The segment saw a sharp recovery in 2021 with occupancy reaching over 60% by Q4 2021
GURUGRAM: Leading diversified professional services and investment management company Colliers (NASDAQ and TSX: CIGI) in its latest whitepaper by the Advisory Services team, “Future of Co-living in India”, said that the sharing economy or popularly known as the Co-living segment in the country is expected to see a recovery in 2022 driven by reopening of offices, record vaccination and reopening of colleges in a phased manner.
Though the pandemic marred the growth story of the co-living sector in 2020, it has already witnessed a sharp recovery in 2021. The co-living segment is expected to have 4,50,000 beds mainly driven by organized players by 2024 as opposed to 2,10,000 beds by the end of 2021, mentioned in the report.
“With the situation improving rapidly, the sector has recovered substantially and is looking more optimistic. The primary contributor to the recovery is the growing rate of vaccination. The unemployment rate is down to 7% in November 2021, a gradual dip from 11.84% in May 2021. Also, amidst the pandemic, hiring by IT companies has gathered pace followed by robust performance of the sector which will only add on to the demand for the Co-Living in coming quarters,” said Ramesh Nair, CEO, India and Managing Director, Market Development, Asia, Colliers.
The concept of “Shared Economy” got severely tested during the peak of the pandemic. Factors such as uncertain economic conditions resulting in loss of jobs, work from home and the shift of migrant population to their respective hometowns in the wake of the Covid-19 outbreak brought the evolving Co-Living sector to an immediate halt.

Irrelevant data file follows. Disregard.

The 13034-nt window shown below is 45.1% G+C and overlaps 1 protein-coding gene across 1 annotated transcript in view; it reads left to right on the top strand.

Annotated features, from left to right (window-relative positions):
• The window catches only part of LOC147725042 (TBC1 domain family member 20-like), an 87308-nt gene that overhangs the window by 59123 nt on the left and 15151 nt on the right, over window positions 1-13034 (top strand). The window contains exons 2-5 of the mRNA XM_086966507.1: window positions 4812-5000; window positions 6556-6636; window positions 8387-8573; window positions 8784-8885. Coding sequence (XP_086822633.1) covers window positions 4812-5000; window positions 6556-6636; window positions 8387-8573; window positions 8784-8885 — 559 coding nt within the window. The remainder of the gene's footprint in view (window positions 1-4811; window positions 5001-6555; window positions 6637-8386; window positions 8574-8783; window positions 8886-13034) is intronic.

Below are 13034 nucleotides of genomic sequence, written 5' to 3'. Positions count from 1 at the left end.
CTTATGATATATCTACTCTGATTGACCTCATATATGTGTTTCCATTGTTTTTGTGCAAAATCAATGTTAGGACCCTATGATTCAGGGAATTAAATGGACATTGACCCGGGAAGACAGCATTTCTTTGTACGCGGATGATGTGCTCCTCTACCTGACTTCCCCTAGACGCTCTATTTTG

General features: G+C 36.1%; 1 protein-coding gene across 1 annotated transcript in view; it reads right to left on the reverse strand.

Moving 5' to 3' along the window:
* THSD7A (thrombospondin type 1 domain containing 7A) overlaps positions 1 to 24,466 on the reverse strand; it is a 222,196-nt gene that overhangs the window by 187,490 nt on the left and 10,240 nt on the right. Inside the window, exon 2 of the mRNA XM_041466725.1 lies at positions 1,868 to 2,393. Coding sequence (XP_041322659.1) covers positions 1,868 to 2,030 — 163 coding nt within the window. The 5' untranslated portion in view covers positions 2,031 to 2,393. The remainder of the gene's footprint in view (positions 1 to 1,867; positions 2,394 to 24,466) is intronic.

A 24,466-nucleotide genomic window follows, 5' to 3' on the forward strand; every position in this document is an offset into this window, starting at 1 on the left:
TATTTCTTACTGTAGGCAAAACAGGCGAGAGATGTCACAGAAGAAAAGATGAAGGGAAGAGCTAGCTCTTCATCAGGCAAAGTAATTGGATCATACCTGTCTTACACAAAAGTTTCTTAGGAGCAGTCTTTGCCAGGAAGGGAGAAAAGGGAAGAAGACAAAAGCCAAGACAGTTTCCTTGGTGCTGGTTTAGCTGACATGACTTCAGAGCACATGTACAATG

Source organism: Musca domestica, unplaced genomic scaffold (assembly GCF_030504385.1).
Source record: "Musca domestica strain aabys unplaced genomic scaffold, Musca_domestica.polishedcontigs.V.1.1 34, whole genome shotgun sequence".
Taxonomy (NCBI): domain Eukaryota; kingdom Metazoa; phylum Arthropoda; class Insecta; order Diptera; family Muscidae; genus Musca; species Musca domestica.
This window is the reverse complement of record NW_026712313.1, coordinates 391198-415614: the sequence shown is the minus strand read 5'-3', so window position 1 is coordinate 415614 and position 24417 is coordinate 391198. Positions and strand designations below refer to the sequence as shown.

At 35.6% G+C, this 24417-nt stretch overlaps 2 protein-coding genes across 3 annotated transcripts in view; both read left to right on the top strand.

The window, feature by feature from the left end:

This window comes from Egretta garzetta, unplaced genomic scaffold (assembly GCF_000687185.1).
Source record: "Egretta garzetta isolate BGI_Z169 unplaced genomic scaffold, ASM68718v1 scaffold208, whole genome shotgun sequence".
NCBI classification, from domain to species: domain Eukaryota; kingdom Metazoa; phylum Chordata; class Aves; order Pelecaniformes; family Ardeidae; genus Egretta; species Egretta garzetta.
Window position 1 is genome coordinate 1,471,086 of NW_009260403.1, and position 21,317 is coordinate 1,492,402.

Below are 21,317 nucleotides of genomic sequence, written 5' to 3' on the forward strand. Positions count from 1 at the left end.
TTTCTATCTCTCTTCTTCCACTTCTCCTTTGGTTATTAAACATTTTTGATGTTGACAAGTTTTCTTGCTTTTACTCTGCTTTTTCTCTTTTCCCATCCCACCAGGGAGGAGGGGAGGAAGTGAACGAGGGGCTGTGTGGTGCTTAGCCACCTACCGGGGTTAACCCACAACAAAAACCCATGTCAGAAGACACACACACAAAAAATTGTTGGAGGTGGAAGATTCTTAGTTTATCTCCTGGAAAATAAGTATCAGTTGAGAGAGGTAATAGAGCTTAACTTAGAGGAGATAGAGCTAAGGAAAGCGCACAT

Between December 2020 and March 2021, the occupancy in most Co-living facilities crossed the 45 – 50% mark as the market improved and 60-70% in Q4 of 2021. However, the second wave proved to be a dampener from Q2 onwards as occupancy dipped sharply.
The Co-living segment is further expected to witness recovery in occupancy in 2022 with factors such as increasing workforce, migration to urban centers for jobs, the unorganized shared living sector, and the growing student population increasingly looking for the organized modern co-living model.
“Co-Living has a strong long-term potential in the metro cities. However, the current market scenario has presented an opportunity to consolidate and reconfigure the market. While many players have exited the business as they could not sustain the financial stress of the previous year, others have capitalized on the opportunity to strengthen their position by strategic acquisitions and expansion in prime locations in metro cities,” said Subhankar Mitra, Managing Director, Advisory Services, Colliers India.
The shift in perception amongst millennials to ‘sharing’ instead of ‘owning’ has made the co-living concept popular. For all groups – corporate occupiers, start-ups, entrepreneurs, and millennials – renting offers flexibility and savings. Co-working offers cost savings of 20-25 percent compared to traditional office space leasing.
Many investors already actively pursue options in the market to create flexible co-living facilities. The lucrativeness of a higher yield compared to a traditionally rented house has resulted in an influx of new players every year where this trend is expected to continue for the next few years. Co-living offers attractive returns; 2-4 times higher than the traditional residential yield of 2-3 percent.
However, Co-living in India is still in its nascent stage and the operators are constantly updating their metrics. The Covid-19 pandemic has further pushed the operators back to the drawing boards to reinvent their strategy to provide an attractive and safe housing solution.
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